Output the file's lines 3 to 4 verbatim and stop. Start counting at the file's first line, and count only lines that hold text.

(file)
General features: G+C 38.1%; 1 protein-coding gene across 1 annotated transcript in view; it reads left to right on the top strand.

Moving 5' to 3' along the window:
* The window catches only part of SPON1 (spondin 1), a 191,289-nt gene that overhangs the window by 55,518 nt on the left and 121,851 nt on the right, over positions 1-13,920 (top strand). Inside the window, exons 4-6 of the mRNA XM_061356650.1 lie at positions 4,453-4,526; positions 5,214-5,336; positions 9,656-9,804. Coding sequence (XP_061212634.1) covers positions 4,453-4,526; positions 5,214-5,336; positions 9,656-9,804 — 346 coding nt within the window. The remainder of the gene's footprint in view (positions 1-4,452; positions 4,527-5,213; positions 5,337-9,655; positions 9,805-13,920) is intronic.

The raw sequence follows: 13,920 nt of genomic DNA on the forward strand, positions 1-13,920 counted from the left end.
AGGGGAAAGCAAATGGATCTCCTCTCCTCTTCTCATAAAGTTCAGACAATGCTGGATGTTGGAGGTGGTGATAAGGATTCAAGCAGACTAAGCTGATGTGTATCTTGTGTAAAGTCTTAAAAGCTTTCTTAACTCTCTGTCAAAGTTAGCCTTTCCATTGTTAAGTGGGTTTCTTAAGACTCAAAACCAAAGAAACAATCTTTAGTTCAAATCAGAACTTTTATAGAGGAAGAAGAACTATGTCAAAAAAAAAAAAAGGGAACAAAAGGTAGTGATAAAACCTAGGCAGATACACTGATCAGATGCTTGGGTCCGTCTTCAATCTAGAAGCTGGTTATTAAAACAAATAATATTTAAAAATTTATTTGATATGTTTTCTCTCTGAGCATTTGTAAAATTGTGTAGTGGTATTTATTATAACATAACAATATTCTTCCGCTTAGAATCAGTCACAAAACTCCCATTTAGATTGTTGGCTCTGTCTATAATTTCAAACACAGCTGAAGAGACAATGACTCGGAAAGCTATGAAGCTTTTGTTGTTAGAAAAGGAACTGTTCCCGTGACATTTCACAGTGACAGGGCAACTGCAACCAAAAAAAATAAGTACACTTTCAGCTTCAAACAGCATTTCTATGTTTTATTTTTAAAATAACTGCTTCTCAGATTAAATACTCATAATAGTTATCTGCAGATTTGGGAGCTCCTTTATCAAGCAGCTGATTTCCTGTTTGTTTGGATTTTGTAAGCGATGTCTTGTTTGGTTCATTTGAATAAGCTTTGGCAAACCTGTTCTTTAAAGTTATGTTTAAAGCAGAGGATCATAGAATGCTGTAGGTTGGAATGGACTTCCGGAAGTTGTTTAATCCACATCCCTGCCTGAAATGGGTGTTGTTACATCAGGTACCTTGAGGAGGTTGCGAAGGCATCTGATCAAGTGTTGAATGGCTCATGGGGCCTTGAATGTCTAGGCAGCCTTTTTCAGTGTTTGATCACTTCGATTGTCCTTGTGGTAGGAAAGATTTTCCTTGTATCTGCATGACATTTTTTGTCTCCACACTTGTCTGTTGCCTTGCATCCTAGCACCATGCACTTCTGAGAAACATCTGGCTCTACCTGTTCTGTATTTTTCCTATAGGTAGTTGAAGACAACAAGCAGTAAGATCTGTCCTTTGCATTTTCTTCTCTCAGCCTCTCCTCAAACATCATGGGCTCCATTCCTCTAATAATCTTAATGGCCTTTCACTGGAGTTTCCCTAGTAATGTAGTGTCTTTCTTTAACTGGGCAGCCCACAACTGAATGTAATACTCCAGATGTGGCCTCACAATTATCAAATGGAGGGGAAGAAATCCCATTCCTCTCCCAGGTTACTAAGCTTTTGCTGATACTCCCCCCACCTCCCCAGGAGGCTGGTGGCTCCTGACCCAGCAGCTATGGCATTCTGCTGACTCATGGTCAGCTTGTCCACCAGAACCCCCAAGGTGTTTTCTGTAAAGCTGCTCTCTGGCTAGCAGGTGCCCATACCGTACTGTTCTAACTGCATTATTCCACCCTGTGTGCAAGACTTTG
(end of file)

* The window catches only part of SPON1 (spondin 1), a 191,289-nt gene that overhangs the window by 55,518 nt on the left and 121,851 nt on the right, over positions 1-13,920 (top strand). Inside the window, exons 4-6 of the mRNA XM_061356650.1 lie at positions 4,453-4,526; positions 5,214-5,336; positions 9,656-9,804. Coding sequence (XP_061212634.1) covers positions 4,453-4,526; positions 5,214-5,336; positions 9,656-9,804 — 346 coding nt within the window. The remainder of the gene's footprint in view (positions 1-4,452; positions 4,527-5,213; positions 5,337-9,655; positions 9,805-13,920) is intronic.

The raw sequence follows: 13,920 nt of genomic DNA on the forward strand, positions 1-13,920 counted from the left end.